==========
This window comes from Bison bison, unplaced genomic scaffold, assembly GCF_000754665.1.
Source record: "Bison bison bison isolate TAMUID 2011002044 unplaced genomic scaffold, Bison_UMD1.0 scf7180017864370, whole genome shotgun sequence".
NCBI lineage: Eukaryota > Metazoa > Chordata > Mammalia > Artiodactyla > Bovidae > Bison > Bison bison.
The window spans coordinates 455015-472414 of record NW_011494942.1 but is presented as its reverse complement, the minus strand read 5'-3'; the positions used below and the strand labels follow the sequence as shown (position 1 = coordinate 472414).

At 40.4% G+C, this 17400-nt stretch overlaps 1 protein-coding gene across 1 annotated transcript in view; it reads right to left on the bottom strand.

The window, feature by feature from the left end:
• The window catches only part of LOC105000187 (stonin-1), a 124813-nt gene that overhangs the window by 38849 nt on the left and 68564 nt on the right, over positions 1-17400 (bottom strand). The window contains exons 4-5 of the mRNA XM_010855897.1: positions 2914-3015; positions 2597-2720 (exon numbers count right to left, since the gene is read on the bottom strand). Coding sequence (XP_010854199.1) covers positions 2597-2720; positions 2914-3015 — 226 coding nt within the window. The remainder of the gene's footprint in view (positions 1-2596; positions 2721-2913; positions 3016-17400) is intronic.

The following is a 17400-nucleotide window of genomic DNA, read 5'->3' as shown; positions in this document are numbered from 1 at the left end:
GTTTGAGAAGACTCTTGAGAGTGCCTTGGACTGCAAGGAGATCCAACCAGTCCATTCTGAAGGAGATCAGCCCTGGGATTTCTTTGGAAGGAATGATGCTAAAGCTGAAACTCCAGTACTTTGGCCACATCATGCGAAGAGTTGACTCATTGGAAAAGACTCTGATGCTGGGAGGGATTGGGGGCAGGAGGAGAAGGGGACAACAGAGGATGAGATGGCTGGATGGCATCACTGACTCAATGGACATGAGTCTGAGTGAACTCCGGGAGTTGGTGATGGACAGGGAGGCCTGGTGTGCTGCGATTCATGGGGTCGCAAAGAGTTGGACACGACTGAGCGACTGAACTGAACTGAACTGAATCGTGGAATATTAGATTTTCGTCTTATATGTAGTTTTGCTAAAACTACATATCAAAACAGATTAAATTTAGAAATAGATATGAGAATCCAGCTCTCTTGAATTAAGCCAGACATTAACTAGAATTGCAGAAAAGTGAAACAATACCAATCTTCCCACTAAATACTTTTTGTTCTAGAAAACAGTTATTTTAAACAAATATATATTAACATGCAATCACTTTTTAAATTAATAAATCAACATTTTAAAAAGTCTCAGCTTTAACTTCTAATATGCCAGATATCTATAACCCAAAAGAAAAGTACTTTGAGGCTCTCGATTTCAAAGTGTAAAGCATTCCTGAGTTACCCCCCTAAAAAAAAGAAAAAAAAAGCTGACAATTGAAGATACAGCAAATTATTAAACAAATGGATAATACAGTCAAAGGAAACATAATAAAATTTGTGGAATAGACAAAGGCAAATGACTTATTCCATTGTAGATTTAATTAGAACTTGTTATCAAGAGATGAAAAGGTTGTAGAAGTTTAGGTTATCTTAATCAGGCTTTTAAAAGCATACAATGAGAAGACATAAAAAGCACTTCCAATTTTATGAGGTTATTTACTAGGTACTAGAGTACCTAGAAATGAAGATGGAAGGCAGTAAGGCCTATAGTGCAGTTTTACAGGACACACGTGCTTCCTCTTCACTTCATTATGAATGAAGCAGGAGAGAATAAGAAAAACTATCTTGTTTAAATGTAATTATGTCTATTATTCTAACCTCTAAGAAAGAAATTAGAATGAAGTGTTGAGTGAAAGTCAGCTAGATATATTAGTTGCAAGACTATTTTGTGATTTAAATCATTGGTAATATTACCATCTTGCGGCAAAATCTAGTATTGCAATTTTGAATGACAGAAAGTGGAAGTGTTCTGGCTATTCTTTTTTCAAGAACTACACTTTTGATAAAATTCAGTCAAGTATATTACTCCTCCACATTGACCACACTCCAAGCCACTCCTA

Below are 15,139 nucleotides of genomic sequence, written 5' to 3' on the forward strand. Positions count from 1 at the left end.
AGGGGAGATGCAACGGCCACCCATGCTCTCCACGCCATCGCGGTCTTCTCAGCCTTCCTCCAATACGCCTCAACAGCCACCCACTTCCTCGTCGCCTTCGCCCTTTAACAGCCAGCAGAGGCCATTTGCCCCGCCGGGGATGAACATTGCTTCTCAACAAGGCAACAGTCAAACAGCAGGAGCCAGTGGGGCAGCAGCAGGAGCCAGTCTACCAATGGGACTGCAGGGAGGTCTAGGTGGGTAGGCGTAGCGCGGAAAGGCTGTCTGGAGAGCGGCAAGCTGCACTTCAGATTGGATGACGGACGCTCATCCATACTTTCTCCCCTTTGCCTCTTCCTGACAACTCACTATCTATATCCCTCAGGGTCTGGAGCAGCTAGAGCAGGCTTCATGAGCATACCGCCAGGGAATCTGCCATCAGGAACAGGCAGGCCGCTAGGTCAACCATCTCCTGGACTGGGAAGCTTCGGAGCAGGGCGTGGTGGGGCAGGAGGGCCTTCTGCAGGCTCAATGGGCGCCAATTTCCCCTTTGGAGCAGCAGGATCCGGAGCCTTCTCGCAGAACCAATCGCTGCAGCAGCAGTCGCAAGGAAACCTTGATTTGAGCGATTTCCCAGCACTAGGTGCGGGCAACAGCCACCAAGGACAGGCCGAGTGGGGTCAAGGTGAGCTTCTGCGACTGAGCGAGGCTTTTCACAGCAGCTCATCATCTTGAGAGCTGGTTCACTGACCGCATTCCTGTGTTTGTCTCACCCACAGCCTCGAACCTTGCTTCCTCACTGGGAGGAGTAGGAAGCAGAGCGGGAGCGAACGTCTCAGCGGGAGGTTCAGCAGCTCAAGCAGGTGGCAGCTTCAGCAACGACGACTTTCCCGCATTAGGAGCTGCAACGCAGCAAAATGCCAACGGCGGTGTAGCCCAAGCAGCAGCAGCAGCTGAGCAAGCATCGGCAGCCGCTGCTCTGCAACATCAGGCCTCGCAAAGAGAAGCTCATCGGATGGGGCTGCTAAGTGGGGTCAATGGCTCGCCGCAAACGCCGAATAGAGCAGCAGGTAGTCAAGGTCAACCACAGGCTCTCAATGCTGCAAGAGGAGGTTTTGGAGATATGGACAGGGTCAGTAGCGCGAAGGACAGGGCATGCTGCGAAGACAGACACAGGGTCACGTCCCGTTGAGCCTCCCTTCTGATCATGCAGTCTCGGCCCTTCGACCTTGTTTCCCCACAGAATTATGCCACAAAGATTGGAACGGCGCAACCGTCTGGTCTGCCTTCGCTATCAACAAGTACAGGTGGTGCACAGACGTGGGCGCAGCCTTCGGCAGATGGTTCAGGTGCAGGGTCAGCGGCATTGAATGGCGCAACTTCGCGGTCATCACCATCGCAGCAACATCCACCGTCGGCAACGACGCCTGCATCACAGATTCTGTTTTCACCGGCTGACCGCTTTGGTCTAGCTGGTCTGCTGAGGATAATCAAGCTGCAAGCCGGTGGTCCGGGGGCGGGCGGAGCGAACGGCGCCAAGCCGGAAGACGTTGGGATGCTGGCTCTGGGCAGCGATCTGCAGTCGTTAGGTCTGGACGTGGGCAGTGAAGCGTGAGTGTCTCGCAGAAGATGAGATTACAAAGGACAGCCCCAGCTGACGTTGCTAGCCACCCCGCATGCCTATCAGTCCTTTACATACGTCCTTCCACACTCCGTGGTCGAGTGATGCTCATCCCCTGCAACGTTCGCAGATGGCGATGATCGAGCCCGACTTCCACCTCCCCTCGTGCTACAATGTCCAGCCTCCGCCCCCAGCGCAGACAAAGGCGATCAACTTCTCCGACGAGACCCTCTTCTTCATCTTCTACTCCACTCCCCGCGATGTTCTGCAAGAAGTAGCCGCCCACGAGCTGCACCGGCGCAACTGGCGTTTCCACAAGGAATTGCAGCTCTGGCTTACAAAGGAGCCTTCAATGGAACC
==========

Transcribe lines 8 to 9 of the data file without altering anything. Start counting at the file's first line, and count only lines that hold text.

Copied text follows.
The following is a 17400-nucleotide window of genomic DNA, read 5'->3' as shown; positions in this document are numbered from 1 at the left end:
GTTTGAGAAGACTCTTGAGAGTGCCTTGGACTGCAAGGAGATCCAACCAGTCCATTCTGAAGGAGATCAGCCCTGGGATTTCTTTGGAAGGAATGATGCTAAAGCTGAAACTCCAGTACTTTGGCCACATCATGCGAAGAGTTGACTCATTGGAAAAGACTCTGATGCTGGGAGGGATTGGGGGCAGGAGGAGAAGGGGACAACAGAGGATGAGATGGCTGGATGGCATCACTGACTCAATGGACATGAGTCTGAGTGAACTCCGGGAGTTGGTGATGGACAGGGAGGCCTGGTGTGCTGCGATTCATGGGGTCGCAAAGAGTTGGACACGACTGAGCGACTGAACTGAACTGAACTGAATCGTGGAATATTAGATTTTCGTCTTATATGTAGTTTTGCTAAAACTACATATCAAAACAGATTAAATTTAGAAATAGATATGAGAATCCAGCTCTCTTGAATTAAGCCAGACATTAACTAGAATTGCAGAAAAGTGAAACAATACCAATCTTCCCACTAAATACTTTTTGTTCTAGAAAACAGTTATTTTAAACAAATATATATTAACATGCAATCACTTTTTAAATTAATAAATCAACATTTTAAAAAGTCTCAGCTTTAACTTCTAATATGCCAGATATCTATAACCCAAAAGAAAAGTACTTTGAGGCTCTCGATTTCAAAGTGTAAAGCATTCCTGAGTTACCCCCCTAAAAAAAAGAAAAAAAAAGCTGACAATTGAAGATACAGCAAATTATTAAACAAATGGATAATACAGTCAAAGGAAACATAATAAAATTTGTGGAATAGACAAAGGCAAATGACTTATTCCATTGTAGATTTAATTAGAACTTGTTATCAAGAGATGAAAAGGTTGTAGAAGTTTAGGTTATCTTAATCAGGCTTTTAAAAGCATACAATGAGAAGACATAAAAAGCACTTCCAATTTTATGAGGTTATTTACTAGGTACTAGAGTACCTAGAAATGAAGATGGAAGGCAGTAAGGCCTATAGTGCAGTTTTACAGGACACACGTGCTTCCTCTTCACTTCATTATGAATGAAGCAGGAGAGAATAAGAAAAACTATCTTGTTTAAATGTAATTATGTCTATTATTCTAACCTCTAAGAAAGAAATTAGAATGAAGTGTTGAGTGAAAGTCAGCTAGATATATTAGTTGCAAGACTATTTTGTGATTTAAATCATTGGTAATATTACCATCTTGCGGCAAAATCTAGTATTGCAATTTTGAATGACAGAAAGTGGAAGTGTTCTGGCTATTCTTTTTTCAAGAACTACACTTTTGATAAAATTCAGTCAAGTATATTACTCCTCCACATTGACCACACTCCAAGCCACTCCTA